Stealing Fire on Snyder’s Lake


On July Fourth at Snyder’s Lake, we would sit in our folding chairs in front of the trailer to watch the big kids and their dads shoot off illegal Roman candles, sparkling fountains and whatever other supernova pyrotechnics they acquired on the black market. Or from Uncle Murray in Myrtle Beach. I’d look at the faces of my brothers and sister as they canted skyward and glowed with the white, red, yellow, blue of whatever ball of Ooh-and-Ahh had just burst above us. Maybe two seconds later, the concussion of the birth and death of that fireball would reach us and we’d blink, a shadow blink of the one from the initial blinding spray of stars. We all had our sparklers going, writing our names in the dark air with the twinkling wire torches of magnesium powder and other chemicals no one cared to know. We just wanted to hold onto the fire, if only for a minute, to be young American demigods who stole the illicit joy the authorities forbade us. Afterwards, if you stepped barefoot on one of the sizzling leftover wires tossed in the grass, well, that was the price you paid for playing Prometheus.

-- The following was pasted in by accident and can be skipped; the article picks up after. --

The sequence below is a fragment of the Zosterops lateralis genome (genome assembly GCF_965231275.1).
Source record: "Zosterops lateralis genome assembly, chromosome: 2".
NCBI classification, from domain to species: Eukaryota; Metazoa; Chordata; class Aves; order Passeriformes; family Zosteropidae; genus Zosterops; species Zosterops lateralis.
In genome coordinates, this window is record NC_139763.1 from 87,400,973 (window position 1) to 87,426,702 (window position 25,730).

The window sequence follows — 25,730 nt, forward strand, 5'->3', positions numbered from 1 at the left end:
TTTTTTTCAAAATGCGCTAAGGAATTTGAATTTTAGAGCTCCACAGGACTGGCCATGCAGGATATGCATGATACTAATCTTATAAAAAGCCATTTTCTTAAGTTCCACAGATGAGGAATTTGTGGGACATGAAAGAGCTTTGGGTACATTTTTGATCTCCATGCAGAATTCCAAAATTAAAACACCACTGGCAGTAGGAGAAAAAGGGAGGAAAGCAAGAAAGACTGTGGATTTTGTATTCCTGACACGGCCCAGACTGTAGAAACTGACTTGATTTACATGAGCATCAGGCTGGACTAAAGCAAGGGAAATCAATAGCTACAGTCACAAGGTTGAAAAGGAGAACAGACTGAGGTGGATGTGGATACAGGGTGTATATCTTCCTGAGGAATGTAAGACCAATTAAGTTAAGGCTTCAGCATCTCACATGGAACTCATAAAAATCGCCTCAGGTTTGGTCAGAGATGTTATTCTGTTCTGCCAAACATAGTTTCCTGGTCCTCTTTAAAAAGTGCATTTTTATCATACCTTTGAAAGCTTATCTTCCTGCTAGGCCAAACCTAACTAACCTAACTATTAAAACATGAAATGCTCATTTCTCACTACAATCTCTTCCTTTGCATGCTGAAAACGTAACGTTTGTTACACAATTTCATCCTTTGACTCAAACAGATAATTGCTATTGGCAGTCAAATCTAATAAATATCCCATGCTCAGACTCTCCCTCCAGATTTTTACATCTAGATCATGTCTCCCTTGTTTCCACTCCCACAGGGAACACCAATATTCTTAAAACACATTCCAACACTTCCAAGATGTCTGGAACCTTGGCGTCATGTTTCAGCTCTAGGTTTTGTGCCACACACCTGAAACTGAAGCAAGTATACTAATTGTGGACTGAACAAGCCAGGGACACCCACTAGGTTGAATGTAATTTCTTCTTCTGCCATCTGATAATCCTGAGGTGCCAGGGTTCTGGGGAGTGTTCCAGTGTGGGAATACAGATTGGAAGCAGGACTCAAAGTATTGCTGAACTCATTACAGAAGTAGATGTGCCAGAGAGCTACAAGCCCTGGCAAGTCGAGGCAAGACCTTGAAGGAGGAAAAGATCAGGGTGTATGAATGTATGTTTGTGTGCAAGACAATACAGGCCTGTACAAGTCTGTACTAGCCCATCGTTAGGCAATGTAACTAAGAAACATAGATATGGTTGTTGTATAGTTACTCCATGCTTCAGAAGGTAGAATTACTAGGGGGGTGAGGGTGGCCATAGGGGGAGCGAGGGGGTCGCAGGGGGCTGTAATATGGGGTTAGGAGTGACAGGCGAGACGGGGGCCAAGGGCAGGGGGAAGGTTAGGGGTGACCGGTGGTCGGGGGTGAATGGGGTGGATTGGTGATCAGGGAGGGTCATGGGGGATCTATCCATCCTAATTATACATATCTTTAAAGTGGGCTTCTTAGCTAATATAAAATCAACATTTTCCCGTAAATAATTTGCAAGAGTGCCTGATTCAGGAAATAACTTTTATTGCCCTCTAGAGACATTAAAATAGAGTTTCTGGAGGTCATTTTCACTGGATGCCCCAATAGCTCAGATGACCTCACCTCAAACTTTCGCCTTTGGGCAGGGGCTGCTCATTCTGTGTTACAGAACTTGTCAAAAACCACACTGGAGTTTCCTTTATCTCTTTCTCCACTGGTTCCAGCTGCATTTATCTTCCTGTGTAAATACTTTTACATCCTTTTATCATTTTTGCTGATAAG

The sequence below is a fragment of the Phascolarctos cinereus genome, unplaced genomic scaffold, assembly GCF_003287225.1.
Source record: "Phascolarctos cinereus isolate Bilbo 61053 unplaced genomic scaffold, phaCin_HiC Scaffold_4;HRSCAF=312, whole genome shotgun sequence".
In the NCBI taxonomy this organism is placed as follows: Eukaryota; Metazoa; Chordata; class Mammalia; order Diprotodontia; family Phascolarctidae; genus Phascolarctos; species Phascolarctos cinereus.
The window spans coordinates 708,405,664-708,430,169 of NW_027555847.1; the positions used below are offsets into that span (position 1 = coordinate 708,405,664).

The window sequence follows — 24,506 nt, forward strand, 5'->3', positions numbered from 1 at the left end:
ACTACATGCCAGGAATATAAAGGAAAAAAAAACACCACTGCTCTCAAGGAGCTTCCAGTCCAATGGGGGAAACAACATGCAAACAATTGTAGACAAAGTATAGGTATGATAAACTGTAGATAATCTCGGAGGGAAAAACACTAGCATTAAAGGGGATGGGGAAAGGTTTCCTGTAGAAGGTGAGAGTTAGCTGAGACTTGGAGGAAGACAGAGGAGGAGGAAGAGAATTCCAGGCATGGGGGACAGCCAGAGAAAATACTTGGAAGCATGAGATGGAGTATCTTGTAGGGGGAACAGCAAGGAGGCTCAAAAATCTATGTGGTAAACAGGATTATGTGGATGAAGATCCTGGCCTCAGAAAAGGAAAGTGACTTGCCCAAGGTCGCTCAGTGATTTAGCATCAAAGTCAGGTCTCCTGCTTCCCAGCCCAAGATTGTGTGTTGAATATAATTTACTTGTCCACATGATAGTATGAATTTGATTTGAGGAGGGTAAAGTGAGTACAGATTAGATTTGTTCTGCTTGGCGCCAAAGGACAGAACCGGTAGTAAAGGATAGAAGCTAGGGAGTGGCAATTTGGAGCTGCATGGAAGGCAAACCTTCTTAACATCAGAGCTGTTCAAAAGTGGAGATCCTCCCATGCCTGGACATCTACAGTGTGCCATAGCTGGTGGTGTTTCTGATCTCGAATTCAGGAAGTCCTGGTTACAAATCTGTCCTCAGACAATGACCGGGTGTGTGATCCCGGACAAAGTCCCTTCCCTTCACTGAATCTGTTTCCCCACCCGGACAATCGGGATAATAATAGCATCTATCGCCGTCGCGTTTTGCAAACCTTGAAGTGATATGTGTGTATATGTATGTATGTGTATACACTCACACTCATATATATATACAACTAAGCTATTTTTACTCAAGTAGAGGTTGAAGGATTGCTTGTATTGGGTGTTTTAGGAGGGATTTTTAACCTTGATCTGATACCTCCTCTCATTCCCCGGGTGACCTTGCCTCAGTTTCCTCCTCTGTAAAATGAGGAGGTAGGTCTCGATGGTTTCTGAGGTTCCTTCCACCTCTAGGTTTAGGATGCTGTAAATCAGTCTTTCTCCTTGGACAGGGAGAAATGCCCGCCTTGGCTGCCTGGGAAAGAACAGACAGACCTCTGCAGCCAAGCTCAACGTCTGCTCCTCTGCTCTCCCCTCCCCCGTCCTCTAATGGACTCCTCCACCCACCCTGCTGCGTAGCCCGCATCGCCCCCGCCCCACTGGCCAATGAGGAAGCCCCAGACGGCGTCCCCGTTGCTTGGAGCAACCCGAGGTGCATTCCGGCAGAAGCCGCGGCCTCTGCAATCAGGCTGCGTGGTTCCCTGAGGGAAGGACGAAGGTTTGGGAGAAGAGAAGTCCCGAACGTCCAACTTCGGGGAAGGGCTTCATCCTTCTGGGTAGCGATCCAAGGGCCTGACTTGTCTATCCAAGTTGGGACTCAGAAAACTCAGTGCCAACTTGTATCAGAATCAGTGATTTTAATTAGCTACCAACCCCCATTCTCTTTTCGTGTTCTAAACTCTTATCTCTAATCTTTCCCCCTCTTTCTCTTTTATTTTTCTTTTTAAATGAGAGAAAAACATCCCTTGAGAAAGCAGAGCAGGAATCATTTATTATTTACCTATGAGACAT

It’s Independence Day, and I almost always think back on this historic date, rather than a lot of the present and almost all the future. On July 4th I muse over our Declaration of Independence from Britain, the ends of the Battle of Gettysburg and Siege of Vicksburg, and how Jefferson and Adams pull the flashiest magic act finales in American history, each checking out of this mortal world on the anniversary of the very day they launched this great nation. It’s also the day we boys would fire off firecrackers and cherry bombs all day and watch the illegal personal firework shows of our neighbors at night on Snyder’s Lake over in Rensselaer County. Happy Independence Day, friends.


One thought on “Stealing Fire on Snyder’s Lake

  1. I miss those simpler times, writing names with sparklers, cookouts with cousins and family, and staying up late. We managed to survive, a credit to the parents who allowed us to grow and learn and gave us credit and taught us enough common sense that when they said not to touch the flame that we could get burned, we listened. A slightly singed finger a small price to pay for the great memories. Thanks for sharing the memories on this lovely 4th, my friend!

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